I stayed up there with her for a few hours and swore when I get older I will have a cat and she will be in my house and there won’t be a god dam thing she could do about it. I always were to blame and I blamed myself for her dieing. She never once apologized. Just has said “oh it an awful meow”….”I can’t believe you remember that”.
    I do have a beautiful tabby named Miss Jinx. She is 15 and a half. We have had plenty of talks and cuddles. She would go to rub up against mum when she would visit and mum would always move her legs away in disguised disgust. Don’t think she was ever game to lash out at her in front of me.
    Thank you for your story!

    Liked by 1 person

  3. Wow! Lil Black Kitty Lover, you are a true survivor!

    My heart aches and I cried when I read your story! Your mother was the cruelest of narcs! I pray blessings over your heart and life! I am so glad you have had your tabby to love you these years and I hope your life is filled with peace and freedom!



  4. This post is so heart-breaking! I cannot believe what your dad did to your cat. I also know the deep pain of being made fun of for reacting to abuse like you were by your mother for trying to comfort yourself by rocking. It’s an abuser’s way of twisting the knife.

    Liked by 1 person

  5. Oh my gosh, can I ever relate!! with our family it was hunting dogs…puppies…my dad was a hunter and he bought several sweet little puppies for hunting. of course my brothers and I named all of them, picked the ones we loved…my father began building a dog run out back, but he never finished it before purchasing the dogs…well, the dogs began running after deer during hunting season…my father, rather than doing a sane thing…like get his lazy ass in gear and finish building the pens and dog run, well, he decided the solution was to shoot the dogs…so, one by one, he shoot our dogs…when I was doing an internship at a women’s facility, I sat in on group therapy sessions and listen to women tell their awful stories of abuse…while listening to a woman’s story, I began having flashbacks of my brother saying”your dog is next” and my utter horror that dad was going to shoot my dog too…I just went through a divorce with a narcissist, I almost did not make it through the abuse…well, I am safe, have a tiny apartment, but I cannot have my dog…so, my dog is with my ex….I am able to get him whenever I want him, but, then I have to be around the ex…it is heartbreaking to go through this rotten stuff…I am glad that there is a God in the heavenlies that is a God of healing,mercy and grace…may His Shalom be upon all that come here looking for healing, answers, confirmation that they are NOT crazy…..Shalom, Shalom, Shalom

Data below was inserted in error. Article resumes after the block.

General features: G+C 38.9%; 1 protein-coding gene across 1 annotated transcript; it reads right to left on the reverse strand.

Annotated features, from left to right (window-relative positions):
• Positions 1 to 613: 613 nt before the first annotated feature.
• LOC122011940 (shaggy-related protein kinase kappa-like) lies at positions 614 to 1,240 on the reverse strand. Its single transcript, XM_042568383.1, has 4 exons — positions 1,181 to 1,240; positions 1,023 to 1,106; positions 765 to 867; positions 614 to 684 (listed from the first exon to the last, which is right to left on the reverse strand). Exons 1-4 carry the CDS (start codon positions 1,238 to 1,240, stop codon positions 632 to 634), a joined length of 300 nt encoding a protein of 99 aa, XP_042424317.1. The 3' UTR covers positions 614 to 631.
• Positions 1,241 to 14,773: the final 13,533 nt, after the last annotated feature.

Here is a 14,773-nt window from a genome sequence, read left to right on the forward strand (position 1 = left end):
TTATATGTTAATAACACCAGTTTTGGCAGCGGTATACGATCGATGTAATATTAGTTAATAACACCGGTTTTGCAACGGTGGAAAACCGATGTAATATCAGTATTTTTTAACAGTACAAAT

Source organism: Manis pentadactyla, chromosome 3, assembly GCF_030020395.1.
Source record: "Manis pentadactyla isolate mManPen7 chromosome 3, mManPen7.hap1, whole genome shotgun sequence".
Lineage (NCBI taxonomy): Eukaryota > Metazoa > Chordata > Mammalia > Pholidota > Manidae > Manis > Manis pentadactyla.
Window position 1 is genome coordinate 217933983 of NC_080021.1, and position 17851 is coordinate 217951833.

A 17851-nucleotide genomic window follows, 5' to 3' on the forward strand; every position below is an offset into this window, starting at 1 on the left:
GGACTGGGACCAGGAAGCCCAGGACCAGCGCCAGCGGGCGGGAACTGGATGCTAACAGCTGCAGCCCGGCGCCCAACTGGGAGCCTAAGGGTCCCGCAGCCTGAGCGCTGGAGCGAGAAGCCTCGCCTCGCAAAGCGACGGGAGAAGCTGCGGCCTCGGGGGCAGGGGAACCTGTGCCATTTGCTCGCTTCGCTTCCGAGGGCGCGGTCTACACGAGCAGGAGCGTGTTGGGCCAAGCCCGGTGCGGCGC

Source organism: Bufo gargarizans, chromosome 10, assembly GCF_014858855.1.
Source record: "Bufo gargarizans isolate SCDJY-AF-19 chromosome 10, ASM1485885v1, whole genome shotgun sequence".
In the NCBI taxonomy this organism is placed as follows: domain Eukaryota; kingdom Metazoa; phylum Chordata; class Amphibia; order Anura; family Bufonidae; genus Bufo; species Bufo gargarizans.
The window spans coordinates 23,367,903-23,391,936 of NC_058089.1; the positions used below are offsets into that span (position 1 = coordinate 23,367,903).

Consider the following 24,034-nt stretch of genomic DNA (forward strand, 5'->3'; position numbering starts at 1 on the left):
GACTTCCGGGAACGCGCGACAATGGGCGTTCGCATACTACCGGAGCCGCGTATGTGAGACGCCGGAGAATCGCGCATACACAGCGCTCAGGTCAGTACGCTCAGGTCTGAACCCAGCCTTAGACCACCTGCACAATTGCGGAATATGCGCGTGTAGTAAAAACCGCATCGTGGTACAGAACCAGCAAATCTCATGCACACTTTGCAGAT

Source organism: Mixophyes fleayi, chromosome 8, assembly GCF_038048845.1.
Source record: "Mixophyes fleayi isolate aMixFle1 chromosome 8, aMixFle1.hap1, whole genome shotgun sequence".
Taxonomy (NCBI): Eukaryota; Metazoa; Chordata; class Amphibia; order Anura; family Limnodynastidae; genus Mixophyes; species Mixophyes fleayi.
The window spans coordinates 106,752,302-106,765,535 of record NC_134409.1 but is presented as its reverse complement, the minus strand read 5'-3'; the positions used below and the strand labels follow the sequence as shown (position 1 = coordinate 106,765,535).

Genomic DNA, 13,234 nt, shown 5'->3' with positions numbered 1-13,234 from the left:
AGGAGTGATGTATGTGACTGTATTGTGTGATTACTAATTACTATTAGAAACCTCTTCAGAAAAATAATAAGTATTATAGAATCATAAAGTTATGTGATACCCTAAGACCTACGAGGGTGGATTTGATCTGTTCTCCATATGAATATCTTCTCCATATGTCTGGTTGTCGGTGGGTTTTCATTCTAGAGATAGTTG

Liked by 1 person

  6. Hi Modern Samaritan Woman,
    My heart goes out to you! After such a traumatic loss as a child, I can only imagine the CPTSD your current situation is kicking up.

    I said a prayer for you. Yes! I am so grateful there is a God in the heavenlies! Jehovah Rapha is the God who heals us! All praise to his name!

    Thank you for the Shalom blessing on my website! Shalom to you!



  7. Love. You are a survivor revived by love. Thankyou so much for being there for us all holding a lamp to better show our pathways to completeness. Love you already Cheryl.

    Liked by 1 person